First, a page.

Just received my replacement LD MkIV se. The input & output jacks are wired correctly, but I notice that it too has the warped PCB. See my previous post for a picture. Guess that's the way most are made. It's not right & I will strip mine down & get the right length stand offs & clean the solder flux off the board. I resent having to do this, but at least I will have peace of mind when done. This gave me the opportunity to remove the lock on the phones jack too, before it causes an accident. I've included a picture.
Regarding the bent PCB, the tube sockets are 7/16" tall & the PCB stand-offs are 11/32". The tube sockets don't extend through the holes in the top, so the PCB bends when the screws are tightened. It may last a long time like that, but mine is getting longer stand-offs. Cleaned off the solder flux too, so that was a big relief. It is corrosive, so it had to go! I'd be curious if all of these units were made with the short stand-offs. I'd like to see inside of an older one that was not made to fill the MD order. These may be using a different tube sockets. Ones that don't fit through the hole in the case or are just taller. Longer stand-offs should take care of it.
Update; I added washers under the stand-offs to make their height match the tube sockets. It went back together OK until I tried to install the front panel. It seems that the PCB/standoff dimensions is correct & the tube sockets are either too high or too big around to fit the holes in the top of the case. I got the front panel on, but I don't like that the PCB is now stressed in the front.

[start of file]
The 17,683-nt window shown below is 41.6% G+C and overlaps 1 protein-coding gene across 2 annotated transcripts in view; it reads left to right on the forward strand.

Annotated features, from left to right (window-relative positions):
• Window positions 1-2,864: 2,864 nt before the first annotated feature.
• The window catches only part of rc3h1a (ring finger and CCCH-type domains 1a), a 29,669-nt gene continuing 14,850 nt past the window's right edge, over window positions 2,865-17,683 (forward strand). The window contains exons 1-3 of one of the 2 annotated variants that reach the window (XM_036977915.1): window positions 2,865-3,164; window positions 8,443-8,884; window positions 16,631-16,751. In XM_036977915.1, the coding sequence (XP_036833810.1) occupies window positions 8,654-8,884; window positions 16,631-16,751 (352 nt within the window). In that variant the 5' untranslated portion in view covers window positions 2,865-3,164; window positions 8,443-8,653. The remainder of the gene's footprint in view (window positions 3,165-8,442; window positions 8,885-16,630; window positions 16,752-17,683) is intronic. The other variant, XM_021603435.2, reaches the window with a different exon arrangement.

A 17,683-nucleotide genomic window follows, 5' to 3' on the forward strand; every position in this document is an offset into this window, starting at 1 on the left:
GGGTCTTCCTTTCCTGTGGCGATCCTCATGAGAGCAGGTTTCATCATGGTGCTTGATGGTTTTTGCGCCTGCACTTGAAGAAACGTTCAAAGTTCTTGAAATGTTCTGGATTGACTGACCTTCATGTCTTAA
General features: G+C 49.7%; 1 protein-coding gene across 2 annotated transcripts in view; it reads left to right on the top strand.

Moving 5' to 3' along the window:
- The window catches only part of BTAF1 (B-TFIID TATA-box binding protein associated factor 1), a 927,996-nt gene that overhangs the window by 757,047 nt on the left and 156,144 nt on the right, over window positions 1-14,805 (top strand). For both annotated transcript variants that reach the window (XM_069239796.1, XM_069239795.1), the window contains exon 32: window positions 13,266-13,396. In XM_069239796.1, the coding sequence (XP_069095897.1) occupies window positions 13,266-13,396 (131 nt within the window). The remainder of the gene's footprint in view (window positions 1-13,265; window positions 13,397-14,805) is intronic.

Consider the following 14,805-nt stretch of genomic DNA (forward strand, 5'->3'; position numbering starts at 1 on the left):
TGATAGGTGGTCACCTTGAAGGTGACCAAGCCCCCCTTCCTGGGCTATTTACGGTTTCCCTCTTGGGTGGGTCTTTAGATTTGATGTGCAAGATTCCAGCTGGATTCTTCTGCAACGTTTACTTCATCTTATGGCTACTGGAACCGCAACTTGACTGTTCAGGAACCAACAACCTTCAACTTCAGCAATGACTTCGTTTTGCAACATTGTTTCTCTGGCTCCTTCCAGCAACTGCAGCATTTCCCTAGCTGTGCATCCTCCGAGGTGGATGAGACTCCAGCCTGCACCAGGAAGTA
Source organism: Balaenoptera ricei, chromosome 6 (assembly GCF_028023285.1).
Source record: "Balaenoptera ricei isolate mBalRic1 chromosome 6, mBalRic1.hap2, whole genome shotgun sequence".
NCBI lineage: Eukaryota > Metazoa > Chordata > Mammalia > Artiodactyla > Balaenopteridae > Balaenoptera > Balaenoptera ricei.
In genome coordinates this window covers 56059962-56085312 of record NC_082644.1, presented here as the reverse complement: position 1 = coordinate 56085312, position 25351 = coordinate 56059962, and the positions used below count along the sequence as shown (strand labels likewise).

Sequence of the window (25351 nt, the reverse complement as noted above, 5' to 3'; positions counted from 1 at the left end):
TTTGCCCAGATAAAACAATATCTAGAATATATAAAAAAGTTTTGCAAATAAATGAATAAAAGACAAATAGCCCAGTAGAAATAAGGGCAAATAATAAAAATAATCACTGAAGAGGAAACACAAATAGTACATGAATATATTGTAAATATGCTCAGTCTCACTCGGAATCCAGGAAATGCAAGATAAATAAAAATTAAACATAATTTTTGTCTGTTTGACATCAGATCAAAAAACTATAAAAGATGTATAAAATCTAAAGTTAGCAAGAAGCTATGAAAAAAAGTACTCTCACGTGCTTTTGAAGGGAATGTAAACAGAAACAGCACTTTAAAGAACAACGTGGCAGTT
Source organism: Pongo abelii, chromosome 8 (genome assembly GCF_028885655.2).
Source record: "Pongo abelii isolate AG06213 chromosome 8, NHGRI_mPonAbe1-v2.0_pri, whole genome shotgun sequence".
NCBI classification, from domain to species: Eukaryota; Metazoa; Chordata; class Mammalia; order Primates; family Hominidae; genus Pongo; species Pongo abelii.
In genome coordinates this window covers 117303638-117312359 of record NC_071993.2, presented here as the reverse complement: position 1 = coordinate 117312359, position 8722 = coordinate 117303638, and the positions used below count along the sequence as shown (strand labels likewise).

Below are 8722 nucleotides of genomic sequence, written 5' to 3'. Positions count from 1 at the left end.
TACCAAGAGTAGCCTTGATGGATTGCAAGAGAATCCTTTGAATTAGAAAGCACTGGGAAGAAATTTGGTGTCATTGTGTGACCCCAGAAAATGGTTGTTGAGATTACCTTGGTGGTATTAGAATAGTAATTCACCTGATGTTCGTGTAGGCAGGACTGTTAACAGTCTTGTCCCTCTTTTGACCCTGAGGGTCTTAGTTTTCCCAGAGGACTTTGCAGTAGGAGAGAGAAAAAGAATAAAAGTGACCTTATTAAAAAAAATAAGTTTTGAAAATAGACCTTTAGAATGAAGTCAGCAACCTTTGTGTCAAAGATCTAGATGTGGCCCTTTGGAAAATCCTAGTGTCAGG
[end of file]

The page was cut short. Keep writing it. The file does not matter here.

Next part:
Solution 1. Replace tube sockets with shorter or narrower sockets.
Solution 2. Enlarge the holes in the top of the case to allow the tube sockets to stick through.
I am probably going with the second solution.
P.S. I hope anyone reading this doesn't think I am overly obsessing about the bent PCB, but my background in engineering & R&D sees this as a serious breaking of the rules of quality assembly. PCBs are not generally made to be bent to this degree,or at all! It will likely fail at some point. I hope for everyone else's sake that it doesn't, but mine is going to be made right one way or another. This thing does sound nice though. I have to give the electrical engineer credit here. It's the mechanical engineer that is to blame. BTW I think you should be able to disable the locking phone jack without opening the unit up. Not sure if the wires are long enough. I can elaborate if anyone wants to do it. It's easy.
Update: If anyone cares??? I finally enlarged the tube holes in the chassis to accommodate the tube sockets. Used a Dremel, but ended up finishing with a course file. The large holes need to be a bit over 1" & the smaller ones about 3/4". I thought that I could use the brass plate as a guide, but the large holes need to be a bit larger than the holes in the brass cover & the small holes a bit smaller. Anyway, it's all back together & working, with a flat, unbent, PCB. One of the hardest parts is learning how to maneuver the wires to get the board out & then to get it back in. When you get the wires arranged properly, the PCB assy. comes out & goes in smoothly. Glad that's over, as it was bugging me that the unit just wasn't right. The amp is much happier now. I would like to tell you that it sounds much better with an unstressed PCB, but I really can't tell a difference. ;) Also enjoying the non-locking jack.